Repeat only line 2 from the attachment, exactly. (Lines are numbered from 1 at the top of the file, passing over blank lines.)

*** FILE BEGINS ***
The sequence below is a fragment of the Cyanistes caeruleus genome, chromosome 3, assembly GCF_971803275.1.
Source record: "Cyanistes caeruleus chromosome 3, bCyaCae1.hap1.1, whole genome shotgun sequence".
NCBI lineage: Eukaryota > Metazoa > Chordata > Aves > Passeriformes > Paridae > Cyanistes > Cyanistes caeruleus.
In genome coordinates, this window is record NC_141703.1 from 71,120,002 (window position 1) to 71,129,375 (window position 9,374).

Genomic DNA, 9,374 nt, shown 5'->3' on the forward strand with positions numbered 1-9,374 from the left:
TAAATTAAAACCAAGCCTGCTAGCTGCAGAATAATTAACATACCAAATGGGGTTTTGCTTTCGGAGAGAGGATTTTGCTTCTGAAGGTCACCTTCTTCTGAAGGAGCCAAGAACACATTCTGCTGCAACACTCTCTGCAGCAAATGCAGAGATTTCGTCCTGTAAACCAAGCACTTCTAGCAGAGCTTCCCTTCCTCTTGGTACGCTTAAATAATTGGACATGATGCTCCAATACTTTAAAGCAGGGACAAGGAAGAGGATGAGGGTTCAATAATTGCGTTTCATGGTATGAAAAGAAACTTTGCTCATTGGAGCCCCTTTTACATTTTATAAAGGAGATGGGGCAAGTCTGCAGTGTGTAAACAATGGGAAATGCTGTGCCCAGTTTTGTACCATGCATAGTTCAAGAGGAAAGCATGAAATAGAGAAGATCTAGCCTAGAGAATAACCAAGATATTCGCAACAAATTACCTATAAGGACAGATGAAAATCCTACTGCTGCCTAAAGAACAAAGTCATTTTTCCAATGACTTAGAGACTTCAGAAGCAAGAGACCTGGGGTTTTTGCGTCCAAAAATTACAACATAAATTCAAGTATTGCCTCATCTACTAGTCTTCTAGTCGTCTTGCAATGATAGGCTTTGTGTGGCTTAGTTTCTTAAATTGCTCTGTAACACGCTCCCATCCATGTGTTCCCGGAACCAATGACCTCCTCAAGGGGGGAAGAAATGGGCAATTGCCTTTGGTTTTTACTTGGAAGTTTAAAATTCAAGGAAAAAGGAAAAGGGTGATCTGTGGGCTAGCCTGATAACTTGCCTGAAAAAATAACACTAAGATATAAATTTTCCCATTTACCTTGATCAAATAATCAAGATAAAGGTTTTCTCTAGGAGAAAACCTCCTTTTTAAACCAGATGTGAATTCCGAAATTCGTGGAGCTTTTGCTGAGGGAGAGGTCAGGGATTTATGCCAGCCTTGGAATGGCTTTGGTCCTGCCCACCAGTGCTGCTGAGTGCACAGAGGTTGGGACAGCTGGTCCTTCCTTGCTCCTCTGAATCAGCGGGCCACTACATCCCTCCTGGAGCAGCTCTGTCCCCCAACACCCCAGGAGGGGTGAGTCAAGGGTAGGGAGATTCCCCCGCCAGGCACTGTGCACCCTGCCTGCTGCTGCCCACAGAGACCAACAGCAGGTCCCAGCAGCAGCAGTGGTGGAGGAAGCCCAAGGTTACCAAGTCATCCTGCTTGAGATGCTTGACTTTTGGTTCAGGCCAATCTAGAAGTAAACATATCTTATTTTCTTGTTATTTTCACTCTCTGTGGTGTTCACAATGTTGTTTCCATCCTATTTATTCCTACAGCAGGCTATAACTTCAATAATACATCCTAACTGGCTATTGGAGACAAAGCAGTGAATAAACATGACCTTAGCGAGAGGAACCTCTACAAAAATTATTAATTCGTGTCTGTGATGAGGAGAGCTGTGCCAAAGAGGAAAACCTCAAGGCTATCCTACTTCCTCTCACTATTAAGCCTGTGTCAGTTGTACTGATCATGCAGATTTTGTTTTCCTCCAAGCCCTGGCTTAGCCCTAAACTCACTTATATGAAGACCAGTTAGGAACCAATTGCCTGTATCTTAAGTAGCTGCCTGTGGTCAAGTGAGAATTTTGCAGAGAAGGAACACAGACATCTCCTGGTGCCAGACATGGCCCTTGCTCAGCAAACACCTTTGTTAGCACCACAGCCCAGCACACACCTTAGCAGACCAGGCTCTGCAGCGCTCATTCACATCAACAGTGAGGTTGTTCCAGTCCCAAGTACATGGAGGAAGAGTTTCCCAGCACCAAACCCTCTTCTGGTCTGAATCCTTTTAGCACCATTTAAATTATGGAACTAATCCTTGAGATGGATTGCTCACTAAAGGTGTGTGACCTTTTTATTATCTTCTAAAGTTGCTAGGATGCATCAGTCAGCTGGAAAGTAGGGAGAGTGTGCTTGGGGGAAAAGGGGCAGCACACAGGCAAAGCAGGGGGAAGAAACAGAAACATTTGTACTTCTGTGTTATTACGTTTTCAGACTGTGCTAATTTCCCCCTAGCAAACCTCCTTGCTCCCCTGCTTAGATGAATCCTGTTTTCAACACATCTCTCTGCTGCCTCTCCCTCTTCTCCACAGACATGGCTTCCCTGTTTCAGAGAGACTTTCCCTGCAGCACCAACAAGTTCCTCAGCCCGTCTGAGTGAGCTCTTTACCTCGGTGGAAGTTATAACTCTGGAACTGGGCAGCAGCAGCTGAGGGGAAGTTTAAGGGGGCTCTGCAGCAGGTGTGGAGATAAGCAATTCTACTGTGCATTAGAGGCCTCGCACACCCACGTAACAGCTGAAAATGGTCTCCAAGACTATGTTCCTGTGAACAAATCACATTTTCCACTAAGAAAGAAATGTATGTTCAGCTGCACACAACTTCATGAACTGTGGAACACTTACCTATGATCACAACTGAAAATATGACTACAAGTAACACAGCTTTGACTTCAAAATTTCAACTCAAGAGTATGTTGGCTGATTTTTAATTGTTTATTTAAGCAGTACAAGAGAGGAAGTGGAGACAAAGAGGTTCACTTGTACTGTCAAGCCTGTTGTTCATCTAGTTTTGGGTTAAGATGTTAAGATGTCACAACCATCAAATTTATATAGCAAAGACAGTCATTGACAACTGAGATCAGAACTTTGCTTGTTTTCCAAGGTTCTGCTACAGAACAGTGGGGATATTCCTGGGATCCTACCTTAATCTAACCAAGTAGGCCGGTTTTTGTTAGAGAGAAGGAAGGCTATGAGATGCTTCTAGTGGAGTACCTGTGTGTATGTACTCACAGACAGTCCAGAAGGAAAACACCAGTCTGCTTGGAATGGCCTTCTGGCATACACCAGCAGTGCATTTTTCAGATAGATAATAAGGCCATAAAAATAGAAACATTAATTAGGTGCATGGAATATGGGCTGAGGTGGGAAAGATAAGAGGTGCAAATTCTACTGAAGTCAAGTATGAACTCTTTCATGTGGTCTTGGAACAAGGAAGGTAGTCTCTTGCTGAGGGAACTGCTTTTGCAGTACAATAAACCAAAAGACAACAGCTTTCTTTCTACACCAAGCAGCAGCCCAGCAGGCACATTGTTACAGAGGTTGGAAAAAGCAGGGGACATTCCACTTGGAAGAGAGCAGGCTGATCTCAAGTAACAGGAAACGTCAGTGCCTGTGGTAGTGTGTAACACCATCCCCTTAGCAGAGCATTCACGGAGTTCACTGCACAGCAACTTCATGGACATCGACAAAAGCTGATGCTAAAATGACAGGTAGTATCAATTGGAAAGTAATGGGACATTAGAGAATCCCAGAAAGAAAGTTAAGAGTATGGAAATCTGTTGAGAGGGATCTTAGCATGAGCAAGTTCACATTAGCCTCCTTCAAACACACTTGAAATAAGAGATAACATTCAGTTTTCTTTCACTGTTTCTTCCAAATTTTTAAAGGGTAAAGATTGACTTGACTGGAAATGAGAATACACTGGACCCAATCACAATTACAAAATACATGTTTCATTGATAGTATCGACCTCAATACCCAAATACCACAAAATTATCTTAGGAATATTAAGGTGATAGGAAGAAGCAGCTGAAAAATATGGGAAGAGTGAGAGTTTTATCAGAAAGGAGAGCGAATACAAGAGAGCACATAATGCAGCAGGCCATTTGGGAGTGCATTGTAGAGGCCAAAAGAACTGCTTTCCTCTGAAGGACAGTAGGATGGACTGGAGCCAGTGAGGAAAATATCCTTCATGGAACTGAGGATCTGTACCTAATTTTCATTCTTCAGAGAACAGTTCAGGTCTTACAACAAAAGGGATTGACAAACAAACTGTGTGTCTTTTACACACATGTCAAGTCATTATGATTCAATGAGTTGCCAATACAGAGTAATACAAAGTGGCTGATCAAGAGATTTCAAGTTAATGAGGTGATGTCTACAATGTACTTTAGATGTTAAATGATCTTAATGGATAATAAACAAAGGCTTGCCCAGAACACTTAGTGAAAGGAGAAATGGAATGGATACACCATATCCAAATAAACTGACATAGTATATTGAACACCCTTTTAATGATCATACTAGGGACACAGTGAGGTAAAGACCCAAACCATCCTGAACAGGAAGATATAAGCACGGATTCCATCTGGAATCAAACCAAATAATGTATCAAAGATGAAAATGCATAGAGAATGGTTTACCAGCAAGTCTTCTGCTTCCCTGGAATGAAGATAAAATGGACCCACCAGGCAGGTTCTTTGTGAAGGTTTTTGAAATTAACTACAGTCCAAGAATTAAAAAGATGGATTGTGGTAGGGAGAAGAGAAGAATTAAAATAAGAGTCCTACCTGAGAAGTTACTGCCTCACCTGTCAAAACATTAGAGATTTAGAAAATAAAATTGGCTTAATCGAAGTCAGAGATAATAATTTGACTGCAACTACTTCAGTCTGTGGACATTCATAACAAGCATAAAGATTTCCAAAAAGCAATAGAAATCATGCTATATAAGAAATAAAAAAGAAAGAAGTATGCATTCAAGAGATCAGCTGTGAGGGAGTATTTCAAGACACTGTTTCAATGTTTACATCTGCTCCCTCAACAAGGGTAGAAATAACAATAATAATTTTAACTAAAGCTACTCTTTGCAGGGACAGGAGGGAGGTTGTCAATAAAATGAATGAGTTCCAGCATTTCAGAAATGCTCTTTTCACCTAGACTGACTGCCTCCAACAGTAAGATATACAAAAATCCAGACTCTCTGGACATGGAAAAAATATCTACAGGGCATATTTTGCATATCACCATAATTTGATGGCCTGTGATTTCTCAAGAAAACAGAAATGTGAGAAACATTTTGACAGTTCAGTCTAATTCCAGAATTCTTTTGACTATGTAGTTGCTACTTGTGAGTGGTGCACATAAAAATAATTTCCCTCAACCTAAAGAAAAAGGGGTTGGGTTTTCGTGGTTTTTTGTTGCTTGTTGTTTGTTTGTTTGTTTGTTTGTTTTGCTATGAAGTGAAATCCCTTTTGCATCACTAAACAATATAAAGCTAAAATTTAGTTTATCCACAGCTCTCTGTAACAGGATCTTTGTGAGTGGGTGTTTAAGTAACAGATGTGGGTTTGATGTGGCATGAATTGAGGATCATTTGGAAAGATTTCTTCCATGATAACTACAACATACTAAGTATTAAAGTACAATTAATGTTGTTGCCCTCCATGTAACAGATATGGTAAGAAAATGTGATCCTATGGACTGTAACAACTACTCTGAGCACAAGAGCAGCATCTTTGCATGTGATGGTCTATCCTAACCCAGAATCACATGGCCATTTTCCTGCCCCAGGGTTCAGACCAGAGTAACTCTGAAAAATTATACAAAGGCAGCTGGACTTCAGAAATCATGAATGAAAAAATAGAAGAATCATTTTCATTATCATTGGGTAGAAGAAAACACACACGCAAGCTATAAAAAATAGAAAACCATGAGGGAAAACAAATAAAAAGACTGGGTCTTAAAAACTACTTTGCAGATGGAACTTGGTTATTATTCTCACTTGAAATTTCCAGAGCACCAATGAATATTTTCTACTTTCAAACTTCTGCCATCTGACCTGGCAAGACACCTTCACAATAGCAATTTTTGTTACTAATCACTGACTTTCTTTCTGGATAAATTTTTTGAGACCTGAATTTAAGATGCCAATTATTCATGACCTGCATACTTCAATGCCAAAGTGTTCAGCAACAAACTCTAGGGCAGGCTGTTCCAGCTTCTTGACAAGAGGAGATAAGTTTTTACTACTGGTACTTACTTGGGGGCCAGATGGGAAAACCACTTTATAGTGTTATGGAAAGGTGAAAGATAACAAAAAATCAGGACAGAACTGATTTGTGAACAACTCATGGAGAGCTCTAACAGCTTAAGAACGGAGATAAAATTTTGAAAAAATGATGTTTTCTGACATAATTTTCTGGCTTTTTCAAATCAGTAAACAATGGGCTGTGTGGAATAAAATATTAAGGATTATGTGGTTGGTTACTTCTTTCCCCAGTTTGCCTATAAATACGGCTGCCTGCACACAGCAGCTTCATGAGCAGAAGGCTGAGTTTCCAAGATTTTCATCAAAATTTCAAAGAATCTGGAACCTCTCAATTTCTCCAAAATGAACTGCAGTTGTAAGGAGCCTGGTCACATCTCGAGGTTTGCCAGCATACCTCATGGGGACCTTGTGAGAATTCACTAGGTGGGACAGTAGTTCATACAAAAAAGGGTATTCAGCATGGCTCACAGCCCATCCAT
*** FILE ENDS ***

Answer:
Source record: "Cyanistes caeruleus chromosome 3, bCyaCae1.hap1.1, whole genome shotgun sequence".